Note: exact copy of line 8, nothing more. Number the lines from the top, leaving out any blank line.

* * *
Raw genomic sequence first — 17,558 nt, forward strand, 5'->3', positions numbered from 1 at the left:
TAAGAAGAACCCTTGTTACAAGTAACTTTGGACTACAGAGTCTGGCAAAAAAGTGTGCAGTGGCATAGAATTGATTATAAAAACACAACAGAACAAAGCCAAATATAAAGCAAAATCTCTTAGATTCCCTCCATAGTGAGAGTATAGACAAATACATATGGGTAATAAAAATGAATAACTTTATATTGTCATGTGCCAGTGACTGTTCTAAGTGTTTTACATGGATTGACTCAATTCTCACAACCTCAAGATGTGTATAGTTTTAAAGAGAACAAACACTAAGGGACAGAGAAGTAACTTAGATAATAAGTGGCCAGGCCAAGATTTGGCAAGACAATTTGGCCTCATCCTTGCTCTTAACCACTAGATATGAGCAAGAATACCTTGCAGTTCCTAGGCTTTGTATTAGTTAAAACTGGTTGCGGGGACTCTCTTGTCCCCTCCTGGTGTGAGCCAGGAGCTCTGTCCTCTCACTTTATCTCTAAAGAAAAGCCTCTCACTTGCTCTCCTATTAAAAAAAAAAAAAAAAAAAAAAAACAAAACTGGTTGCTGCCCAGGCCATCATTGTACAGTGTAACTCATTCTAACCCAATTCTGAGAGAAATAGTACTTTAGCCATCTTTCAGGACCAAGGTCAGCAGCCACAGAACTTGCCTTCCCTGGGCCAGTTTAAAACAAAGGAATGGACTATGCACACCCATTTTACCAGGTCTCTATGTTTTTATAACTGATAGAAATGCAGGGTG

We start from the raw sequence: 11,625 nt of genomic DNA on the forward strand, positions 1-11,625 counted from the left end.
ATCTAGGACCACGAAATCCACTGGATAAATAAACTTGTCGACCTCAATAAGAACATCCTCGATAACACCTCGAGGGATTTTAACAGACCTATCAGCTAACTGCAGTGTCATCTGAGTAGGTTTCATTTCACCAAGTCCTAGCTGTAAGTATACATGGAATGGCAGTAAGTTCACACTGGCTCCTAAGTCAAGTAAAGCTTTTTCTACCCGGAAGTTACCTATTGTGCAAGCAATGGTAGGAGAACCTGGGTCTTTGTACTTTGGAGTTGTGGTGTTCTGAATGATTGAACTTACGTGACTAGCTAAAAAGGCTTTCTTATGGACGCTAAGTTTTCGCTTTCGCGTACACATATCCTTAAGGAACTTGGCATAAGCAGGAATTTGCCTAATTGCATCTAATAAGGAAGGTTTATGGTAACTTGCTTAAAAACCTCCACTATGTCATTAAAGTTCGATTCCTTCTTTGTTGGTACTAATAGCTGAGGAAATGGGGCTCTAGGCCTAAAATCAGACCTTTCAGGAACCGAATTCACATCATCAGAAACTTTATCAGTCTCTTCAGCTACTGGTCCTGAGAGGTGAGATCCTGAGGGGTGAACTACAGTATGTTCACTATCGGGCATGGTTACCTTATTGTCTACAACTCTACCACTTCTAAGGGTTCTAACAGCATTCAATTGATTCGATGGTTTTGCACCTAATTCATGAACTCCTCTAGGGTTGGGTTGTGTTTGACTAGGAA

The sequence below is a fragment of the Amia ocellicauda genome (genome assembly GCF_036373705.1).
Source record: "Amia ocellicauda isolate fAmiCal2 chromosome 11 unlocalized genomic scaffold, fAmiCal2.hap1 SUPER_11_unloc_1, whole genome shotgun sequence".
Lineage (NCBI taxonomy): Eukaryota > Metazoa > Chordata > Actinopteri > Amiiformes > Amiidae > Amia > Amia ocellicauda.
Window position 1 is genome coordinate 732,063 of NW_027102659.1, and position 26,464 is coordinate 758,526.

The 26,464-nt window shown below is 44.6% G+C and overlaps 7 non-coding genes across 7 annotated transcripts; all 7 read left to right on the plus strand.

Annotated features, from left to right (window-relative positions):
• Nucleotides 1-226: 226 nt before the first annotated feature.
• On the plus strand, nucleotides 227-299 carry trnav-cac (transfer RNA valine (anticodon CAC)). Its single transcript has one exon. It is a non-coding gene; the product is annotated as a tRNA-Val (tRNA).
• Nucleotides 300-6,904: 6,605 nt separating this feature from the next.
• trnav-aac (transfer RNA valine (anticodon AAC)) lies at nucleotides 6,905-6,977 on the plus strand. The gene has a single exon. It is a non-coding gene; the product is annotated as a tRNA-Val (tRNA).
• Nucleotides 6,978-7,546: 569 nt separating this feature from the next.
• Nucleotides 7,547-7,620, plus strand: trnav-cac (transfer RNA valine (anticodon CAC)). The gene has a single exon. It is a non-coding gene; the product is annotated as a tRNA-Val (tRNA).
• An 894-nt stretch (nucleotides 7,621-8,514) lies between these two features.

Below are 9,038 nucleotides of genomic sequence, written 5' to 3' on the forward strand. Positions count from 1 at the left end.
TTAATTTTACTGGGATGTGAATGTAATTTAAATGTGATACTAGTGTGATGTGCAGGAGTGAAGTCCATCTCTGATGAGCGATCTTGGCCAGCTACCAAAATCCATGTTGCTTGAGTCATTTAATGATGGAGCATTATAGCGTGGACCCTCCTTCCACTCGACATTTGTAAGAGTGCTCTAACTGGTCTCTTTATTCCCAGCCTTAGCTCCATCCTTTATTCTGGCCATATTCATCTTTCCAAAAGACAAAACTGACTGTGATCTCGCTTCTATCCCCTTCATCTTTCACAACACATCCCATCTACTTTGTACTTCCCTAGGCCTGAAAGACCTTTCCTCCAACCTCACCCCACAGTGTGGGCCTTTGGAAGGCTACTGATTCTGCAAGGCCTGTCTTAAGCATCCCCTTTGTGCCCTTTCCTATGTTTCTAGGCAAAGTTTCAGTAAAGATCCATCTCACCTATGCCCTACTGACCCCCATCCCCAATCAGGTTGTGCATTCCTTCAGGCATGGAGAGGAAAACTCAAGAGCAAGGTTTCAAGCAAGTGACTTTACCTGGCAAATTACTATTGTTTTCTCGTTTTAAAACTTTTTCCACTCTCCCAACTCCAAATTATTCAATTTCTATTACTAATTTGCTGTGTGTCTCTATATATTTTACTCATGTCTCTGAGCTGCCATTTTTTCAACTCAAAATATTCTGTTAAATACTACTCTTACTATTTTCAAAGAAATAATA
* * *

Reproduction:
Window position 1 is genome coordinate 732,063 of NW_027102659.1, and position 26,464 is coordinate 758,526.